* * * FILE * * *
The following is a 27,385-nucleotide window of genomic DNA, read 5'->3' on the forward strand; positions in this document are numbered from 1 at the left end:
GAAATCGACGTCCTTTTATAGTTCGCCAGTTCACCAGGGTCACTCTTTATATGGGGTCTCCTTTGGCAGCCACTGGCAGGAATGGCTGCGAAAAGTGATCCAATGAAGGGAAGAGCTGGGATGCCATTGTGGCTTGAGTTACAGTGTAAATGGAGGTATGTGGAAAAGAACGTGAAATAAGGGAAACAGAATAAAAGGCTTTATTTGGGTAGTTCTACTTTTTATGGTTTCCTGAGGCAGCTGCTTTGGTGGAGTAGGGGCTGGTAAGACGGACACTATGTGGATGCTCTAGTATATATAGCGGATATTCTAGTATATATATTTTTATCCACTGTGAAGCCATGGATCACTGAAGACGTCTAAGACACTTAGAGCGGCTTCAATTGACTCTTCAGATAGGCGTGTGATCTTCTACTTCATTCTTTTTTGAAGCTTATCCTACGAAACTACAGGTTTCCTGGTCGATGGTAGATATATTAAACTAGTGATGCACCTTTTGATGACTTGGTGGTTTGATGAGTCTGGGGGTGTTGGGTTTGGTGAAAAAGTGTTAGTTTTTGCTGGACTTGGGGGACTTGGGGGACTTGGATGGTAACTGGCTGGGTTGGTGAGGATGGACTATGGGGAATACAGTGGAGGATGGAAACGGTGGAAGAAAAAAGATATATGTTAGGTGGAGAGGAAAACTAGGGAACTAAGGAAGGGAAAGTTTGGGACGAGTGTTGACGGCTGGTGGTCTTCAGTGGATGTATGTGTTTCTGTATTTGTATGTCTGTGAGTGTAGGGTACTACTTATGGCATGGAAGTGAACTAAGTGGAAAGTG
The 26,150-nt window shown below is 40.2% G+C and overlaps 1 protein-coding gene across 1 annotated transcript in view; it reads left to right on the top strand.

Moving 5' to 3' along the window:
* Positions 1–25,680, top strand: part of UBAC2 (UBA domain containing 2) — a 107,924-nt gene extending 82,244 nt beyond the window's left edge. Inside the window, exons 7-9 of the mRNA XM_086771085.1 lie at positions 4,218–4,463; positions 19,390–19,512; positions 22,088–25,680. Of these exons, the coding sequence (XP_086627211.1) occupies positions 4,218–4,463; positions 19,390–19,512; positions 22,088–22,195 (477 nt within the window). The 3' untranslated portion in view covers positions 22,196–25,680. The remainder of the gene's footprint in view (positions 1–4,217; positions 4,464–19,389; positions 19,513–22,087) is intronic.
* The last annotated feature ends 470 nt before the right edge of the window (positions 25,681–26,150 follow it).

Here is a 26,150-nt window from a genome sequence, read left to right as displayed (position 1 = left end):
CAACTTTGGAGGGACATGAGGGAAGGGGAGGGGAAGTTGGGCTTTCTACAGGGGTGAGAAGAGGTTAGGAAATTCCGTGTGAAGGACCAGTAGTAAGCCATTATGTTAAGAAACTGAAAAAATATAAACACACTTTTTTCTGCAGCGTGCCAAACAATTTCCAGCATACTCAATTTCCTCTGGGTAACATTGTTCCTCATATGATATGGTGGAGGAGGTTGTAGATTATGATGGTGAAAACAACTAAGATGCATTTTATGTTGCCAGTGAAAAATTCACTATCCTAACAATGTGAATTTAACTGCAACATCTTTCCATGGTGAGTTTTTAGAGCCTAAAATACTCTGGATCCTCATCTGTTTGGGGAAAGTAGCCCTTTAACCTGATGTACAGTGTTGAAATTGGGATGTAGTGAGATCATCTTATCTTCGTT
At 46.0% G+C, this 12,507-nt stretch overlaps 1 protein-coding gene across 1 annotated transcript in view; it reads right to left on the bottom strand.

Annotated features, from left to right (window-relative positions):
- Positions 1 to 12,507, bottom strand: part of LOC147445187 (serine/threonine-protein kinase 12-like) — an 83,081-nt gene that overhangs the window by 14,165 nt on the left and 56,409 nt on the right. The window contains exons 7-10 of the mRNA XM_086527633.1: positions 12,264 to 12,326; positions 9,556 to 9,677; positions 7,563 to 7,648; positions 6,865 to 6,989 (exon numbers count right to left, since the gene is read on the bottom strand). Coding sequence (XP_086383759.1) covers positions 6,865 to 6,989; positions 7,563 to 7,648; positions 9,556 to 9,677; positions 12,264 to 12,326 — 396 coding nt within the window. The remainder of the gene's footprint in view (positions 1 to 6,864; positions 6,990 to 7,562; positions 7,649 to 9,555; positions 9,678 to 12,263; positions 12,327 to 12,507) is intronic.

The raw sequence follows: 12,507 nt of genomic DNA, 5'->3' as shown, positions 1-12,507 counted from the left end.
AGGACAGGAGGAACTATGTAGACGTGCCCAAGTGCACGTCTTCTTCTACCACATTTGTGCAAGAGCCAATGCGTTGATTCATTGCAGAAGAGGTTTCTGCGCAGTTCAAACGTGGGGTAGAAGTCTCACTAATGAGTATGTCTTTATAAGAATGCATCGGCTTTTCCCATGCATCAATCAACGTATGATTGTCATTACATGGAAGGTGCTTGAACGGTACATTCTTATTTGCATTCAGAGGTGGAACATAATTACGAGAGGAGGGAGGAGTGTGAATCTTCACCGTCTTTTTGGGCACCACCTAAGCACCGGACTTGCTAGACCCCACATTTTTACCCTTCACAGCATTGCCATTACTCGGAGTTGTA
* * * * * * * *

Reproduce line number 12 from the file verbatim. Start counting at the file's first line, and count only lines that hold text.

The raw sequence follows: 12,507 nt of genomic DNA, 5'->3' as shown, positions 1-12,507 counted from the left end.